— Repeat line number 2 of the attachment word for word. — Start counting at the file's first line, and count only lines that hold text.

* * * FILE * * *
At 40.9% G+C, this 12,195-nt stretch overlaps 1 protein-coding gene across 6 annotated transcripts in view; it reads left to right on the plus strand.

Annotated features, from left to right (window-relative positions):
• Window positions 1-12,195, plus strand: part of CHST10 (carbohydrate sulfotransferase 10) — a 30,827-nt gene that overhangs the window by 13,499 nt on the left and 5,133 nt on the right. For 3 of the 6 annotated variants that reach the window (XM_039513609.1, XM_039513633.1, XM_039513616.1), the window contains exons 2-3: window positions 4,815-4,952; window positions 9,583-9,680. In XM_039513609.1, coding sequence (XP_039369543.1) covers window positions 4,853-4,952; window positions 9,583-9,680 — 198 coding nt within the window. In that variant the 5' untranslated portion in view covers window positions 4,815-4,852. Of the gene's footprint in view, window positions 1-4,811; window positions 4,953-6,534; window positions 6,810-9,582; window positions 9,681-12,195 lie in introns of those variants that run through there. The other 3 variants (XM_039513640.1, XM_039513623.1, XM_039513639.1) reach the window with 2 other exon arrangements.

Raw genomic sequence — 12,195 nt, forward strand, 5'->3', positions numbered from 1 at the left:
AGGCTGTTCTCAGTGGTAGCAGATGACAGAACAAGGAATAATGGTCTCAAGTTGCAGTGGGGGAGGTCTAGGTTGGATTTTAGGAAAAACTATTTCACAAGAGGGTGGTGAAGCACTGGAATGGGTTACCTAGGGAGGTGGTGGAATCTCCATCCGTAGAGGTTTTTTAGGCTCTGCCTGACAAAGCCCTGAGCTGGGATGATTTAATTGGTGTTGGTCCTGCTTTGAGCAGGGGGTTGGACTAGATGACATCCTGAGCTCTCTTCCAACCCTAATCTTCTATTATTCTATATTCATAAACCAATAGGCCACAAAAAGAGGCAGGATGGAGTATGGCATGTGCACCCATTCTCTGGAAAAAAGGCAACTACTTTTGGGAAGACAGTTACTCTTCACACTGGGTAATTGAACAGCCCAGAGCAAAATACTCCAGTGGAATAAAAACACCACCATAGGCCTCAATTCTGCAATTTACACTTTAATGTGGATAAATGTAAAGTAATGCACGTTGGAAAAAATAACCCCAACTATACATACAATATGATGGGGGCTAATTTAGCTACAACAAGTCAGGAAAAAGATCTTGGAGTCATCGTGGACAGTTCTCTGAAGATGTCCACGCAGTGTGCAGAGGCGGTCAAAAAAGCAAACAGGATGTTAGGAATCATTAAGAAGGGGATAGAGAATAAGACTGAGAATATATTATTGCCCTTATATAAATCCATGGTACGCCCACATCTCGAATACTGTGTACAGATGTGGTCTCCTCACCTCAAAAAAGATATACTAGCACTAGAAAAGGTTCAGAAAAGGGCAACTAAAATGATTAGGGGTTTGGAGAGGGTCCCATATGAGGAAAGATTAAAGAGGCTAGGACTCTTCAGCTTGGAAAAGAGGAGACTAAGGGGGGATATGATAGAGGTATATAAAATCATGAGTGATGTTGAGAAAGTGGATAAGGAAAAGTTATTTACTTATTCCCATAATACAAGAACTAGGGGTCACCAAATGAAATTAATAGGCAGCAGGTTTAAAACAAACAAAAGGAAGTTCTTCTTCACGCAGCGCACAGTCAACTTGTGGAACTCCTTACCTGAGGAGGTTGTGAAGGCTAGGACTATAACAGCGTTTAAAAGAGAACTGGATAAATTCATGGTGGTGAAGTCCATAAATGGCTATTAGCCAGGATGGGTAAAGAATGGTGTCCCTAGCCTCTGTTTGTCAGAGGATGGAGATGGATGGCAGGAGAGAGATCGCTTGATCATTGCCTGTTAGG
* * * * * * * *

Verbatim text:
Annotated features, from left to right (window-relative positions):